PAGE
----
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Why does my chicken pot pie get watery?

Having a watery chicken pot pie can be a frustrating experience. You carefully make the filling and dough, assemble the pie, and bake it to perfection – only to cut into it later and find the filling swimming in liquid. Where did all that extra moisture come from? Read on to learn the common causes of watery chicken pot pies and tips to keep your pies nice and thick.

Common Causes of Watery Chicken Pot Pies

There are a few main culprits that can lead to a watery pot pie filling:

Using Too Much Liquid in the Filling

One of the most common reasons pot pie fillings end up watery is because too much liquid was added to the filling in the first place. Many chicken pot pie recipes call for adding some type of liquid like milk, cream, broth, or even water to the filling. This helps add flavor and moisture. However, add too much and you’ll end up thinning out the filling.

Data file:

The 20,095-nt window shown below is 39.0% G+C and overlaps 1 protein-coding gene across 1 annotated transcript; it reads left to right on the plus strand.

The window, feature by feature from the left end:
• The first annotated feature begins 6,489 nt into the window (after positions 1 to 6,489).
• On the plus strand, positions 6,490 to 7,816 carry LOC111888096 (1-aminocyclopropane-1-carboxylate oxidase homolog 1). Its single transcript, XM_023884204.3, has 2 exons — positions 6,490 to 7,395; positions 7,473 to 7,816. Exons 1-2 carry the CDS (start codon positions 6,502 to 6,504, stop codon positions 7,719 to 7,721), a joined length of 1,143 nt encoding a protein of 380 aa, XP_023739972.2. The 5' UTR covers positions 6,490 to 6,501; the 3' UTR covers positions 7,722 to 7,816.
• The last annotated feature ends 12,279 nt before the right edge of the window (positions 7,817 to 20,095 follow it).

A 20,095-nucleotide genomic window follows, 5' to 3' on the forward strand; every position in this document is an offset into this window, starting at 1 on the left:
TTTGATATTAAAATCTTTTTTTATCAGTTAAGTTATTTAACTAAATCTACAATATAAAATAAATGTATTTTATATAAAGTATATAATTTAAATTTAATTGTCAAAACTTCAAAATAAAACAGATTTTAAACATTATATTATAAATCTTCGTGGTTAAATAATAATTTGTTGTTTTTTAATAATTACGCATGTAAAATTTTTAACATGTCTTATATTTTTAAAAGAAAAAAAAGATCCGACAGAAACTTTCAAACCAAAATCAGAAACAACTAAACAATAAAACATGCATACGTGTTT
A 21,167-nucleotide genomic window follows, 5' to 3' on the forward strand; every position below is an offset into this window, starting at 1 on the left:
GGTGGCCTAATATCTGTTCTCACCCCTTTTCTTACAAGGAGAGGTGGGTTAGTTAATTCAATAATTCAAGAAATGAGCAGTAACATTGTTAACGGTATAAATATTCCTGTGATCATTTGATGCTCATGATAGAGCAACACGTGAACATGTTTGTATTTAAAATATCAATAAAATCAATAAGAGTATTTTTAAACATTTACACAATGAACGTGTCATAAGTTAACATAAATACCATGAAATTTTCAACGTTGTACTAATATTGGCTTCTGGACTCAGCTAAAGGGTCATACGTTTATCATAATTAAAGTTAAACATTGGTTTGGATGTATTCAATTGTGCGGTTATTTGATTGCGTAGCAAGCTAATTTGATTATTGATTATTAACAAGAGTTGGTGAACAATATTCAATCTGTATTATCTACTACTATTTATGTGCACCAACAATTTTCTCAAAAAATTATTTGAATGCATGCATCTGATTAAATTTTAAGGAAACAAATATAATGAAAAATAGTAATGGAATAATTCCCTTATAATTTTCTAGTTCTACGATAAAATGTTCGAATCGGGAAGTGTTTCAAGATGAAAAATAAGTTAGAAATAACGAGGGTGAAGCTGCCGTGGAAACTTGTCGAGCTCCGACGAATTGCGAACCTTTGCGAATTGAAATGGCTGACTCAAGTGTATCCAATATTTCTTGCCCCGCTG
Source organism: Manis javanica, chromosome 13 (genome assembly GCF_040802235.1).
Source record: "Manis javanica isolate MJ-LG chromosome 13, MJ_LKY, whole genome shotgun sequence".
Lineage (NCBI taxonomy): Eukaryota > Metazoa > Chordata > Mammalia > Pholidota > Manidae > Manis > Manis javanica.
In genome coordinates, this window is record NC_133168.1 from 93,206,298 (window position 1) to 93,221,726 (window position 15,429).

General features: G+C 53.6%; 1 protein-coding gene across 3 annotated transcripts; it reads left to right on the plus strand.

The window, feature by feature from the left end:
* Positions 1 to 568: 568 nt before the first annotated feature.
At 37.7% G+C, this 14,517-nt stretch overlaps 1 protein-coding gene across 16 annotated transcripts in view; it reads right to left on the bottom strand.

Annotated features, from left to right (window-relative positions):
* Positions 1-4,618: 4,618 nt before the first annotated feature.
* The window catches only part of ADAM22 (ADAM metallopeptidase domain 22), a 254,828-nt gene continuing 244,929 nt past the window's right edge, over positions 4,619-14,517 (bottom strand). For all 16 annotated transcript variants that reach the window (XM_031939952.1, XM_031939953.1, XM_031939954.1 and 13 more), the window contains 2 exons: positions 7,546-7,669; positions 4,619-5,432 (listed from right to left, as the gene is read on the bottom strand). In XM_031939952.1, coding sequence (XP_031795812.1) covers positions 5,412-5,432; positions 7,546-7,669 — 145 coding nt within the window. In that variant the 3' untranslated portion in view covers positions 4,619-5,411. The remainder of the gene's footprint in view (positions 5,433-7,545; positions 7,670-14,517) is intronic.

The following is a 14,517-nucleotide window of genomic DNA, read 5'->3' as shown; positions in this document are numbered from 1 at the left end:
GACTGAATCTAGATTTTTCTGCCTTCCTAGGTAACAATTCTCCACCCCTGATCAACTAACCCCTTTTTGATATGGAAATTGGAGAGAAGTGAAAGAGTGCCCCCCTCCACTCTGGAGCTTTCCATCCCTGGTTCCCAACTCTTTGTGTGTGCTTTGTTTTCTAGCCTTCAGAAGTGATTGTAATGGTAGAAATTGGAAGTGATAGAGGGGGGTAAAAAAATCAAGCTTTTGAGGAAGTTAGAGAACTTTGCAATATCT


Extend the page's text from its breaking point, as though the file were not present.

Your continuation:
As a general rule of thumb, you’ll want to add just enough liquid to the filling to moisten it without making it soupy. About 1/4 to 1/2 cup total of liquid for a 9-inch pie is usually sufficient. Be especially careful about overdoing it on the liquids if you’re also adding juicy vegetables like tomatoes or zucchini.

Not Properly Thickening the Filling

Another common mistake is not properly thickening the pot pie filling. Most recipes rely on a thickener like flour, cornstarch, or tapioca starch to add body and prevent the filling from becoming watery. If you forget to add the thickener or don’t use enough, the filling will likely be too thin once baked.